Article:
The time for action is now! AND is deploying every resource at our disposal in order to fight this scourge with words and deeds.

When it comes to rape, everyone must pick sides.

You’re either with the victim or with the rapist.

Join us in siding with the women and men who have victimized by a system that — noble words aside — has all too often sided with the rapist.

As DoD officials call for more study on UCMJ changes many say would enhance protection for sexual assault victims and continue to struggle with efforts to stem the military rape epidemic, Australia's army chief, Gen. David Morrison, is getting rave reviews for a blistering video he released last month demanding, through clenched teeth, that sexists in his country's military mend their ways or find another place to work.  View that video here

The push to strip commanders of their authority to prosecute sexual assault cases got a boost from an official Pentagon advisory group that is calling on military leaders to support the proposed law.

DACOWITS, voted on Friday to support the controversial bill that is gaining steam, albeit slowly, on Capitol Hill.

The measure would remove from the chain of command the authority to investigate and prosecute sexual assault cases, along with many other serious crimes, and hand that over to an independent office of high-ranking military lawyers.

“To ensure the strong military justice system that is essential to preventing sexual assault and other serious crimes, DoD should support legislation to remove these decisions from the chain of command and make decision-making in the military justice system more independent and impartial,” the panel recommended last week.

Defense Secretary Chuck Hagel and most of the Pentagon’s top brass oppose the measure, saying it could undermine commanders’ authority, threaten good order and discipline in the ranks and limit commanders’ ability to crack down on sexual assault— Military Times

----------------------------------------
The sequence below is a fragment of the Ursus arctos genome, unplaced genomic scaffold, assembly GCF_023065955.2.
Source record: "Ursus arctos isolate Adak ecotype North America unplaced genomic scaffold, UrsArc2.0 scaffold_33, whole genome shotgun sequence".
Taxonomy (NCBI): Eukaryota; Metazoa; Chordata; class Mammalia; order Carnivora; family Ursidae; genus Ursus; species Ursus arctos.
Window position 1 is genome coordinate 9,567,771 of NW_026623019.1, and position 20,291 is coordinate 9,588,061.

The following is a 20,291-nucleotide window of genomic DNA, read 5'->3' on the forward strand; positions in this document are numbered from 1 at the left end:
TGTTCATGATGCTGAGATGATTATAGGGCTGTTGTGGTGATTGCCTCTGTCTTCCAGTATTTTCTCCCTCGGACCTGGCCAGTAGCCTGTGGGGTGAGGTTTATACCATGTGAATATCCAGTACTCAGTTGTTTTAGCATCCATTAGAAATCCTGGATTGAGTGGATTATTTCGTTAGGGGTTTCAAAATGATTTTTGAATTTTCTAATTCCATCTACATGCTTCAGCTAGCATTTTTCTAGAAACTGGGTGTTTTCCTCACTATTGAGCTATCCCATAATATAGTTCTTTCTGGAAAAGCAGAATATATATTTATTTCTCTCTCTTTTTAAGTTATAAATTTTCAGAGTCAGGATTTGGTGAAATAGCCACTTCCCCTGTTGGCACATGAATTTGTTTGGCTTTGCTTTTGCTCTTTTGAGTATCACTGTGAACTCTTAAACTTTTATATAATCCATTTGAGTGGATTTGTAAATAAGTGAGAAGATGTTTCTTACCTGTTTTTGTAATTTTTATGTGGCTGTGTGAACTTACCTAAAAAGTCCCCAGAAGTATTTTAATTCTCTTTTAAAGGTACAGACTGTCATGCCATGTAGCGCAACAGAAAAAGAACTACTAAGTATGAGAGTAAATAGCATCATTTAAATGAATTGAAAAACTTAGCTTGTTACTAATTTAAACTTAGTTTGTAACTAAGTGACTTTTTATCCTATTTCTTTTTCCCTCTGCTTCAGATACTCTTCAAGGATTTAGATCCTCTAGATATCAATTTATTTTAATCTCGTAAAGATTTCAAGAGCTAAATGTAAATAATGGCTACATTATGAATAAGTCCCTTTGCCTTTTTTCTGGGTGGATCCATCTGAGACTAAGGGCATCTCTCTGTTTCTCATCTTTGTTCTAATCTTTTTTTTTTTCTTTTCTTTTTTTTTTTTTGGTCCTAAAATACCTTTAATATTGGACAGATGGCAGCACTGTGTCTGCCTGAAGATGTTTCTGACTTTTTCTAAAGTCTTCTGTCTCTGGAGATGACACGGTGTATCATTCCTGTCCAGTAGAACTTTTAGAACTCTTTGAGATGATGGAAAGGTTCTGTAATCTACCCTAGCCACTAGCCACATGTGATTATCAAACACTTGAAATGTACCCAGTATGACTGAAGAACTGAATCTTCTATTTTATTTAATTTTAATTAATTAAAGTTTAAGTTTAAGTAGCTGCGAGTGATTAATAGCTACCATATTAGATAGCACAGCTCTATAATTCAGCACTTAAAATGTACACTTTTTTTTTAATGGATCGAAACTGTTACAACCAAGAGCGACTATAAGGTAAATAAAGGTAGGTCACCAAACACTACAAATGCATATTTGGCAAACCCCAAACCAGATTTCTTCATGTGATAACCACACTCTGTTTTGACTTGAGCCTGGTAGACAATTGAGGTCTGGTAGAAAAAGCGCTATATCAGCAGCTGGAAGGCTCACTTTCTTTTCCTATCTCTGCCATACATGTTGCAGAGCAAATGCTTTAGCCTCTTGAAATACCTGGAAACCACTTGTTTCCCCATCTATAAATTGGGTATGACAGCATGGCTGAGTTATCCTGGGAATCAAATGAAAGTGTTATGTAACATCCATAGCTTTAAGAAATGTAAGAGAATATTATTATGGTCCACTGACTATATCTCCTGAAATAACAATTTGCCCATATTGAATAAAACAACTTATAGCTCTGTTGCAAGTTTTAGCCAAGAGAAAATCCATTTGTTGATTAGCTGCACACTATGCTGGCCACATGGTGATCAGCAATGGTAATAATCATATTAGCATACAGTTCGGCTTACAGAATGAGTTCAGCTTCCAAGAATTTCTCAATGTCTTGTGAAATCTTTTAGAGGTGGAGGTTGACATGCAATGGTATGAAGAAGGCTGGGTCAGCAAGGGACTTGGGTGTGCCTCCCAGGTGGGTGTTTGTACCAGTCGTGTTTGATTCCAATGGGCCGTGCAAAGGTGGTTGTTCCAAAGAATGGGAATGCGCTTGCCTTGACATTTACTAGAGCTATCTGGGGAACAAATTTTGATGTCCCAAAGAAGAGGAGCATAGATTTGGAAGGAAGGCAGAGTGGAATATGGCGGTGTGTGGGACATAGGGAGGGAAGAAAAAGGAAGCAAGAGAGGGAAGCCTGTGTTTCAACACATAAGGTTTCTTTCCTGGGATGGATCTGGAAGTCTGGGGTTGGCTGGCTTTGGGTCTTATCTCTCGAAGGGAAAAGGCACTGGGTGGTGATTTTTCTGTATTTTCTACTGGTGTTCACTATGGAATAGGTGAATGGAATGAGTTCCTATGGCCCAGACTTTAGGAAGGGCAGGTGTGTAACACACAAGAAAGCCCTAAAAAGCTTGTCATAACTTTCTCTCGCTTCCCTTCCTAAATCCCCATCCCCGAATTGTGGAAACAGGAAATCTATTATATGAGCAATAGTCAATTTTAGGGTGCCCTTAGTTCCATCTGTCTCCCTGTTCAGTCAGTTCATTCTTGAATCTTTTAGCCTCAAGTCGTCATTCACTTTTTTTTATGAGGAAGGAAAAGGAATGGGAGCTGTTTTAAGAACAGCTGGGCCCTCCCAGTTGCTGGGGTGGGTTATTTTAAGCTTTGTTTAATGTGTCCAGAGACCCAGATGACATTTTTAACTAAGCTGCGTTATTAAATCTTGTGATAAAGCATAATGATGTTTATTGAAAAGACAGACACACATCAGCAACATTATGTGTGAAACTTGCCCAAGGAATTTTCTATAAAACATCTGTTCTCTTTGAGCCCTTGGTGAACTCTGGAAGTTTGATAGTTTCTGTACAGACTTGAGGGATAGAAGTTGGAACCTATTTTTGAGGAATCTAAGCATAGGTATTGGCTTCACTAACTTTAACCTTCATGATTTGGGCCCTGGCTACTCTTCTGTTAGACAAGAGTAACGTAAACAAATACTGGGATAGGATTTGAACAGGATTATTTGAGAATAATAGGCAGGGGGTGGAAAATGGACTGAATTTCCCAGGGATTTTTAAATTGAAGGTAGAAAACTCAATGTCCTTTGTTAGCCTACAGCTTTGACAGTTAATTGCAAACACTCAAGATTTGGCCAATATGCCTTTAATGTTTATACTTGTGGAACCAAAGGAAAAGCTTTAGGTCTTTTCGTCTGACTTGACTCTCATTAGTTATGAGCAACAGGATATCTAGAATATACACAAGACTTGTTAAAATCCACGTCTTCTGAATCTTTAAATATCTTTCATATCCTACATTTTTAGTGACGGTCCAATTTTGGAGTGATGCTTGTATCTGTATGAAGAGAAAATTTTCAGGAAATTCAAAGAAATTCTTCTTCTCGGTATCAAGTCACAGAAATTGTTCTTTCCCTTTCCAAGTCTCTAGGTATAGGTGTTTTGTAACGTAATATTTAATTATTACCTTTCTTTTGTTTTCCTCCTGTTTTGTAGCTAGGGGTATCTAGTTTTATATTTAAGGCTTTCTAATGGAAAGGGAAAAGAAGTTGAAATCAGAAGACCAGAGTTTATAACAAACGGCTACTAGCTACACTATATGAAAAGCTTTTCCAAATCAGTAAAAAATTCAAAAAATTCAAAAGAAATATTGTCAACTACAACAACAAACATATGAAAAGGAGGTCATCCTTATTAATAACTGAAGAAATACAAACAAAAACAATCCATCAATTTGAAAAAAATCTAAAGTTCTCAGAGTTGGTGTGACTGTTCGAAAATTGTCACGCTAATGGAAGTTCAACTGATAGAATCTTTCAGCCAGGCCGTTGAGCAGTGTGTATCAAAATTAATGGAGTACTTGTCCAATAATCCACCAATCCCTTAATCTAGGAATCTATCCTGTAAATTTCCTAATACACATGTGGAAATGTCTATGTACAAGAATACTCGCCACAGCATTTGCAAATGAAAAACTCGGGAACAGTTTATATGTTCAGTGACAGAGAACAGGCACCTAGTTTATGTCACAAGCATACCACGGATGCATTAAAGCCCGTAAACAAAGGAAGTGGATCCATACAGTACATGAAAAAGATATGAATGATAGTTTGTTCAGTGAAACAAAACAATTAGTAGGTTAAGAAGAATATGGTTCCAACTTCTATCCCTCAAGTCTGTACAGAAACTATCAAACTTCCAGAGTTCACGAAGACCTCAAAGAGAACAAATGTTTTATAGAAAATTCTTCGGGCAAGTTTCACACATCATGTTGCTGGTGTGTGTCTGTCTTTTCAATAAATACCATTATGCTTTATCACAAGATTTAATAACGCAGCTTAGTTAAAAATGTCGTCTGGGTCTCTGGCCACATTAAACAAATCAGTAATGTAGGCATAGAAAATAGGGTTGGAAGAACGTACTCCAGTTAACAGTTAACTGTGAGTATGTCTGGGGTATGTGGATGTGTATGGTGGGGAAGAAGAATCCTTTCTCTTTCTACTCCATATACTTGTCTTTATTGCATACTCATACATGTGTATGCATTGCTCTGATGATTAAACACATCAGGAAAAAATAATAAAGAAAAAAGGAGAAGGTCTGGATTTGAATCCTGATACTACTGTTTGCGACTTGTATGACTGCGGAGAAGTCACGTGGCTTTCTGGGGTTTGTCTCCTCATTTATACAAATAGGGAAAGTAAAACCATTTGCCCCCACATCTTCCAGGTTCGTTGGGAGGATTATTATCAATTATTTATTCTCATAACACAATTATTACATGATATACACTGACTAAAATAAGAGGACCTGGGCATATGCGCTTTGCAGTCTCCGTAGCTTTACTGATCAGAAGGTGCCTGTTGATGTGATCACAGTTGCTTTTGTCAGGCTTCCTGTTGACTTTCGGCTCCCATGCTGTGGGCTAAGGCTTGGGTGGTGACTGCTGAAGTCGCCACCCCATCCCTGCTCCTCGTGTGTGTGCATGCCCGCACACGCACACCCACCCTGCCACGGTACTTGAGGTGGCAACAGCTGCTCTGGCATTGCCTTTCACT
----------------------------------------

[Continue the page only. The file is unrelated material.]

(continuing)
Combat Exclusion Implementation

To engender real, meaningful change, friends of military women must hold our leaders ‘feet to the fire’ to ensure this groundbreaking change in policy is implemented expeditiously and in line with the intent of total integration based on gender neutral, performance-based standards. If the DoD can’t make it happen administratively, AND supports efforts to seek a judicial remedy.


Sexual Assault

AND strongly believes that rape is NOT an ‘occupational hazard’ of serving in the U.S. military.  Sexual assault is a crime that can only flourish only in a leadership vacuum.  Civilian and military leaders have ‘talked the talk’ on assault prevention. Join us in demanding that they now ‘walk the walk,’ matching tough words with tough deeds to eradicate this epidemic.



One of the best ways to understand the enormity of military sexual assault as well as its impact on women — and men — who serve is to view the The Invisible War. This award-winning documentary, features interviews with veterans who recount the events surrounding their assaults. Their stories show many common themes, such as the lack of recourse to an impartial justice system, reprisals against survivors instead of against perpetrators, the absence of adequate emotional and physical care for survivors, the unhindered advancement of perpetrators' careers, and the forced expulsion of survivors from the service.

Where AND Stands:

Stop the Military Sexual Assault Epidemic!


Strip COs’ Ability to Prosecute Sexual Assault

AND Calls for Action Now on

Combat Exclusion Implementation,

Military Sexual Assault Epidemic


Shape up or get out!- Aussie General

The Invisible War is available on DVD and/or download Netflix, Amazon and most places where videos are sold.

The Invisible War is available on DVD and/or download Netflix, Amazon and most places where videos are sold.

Adm. Michelle Howard Becomes

First Four-star Woman in Navy History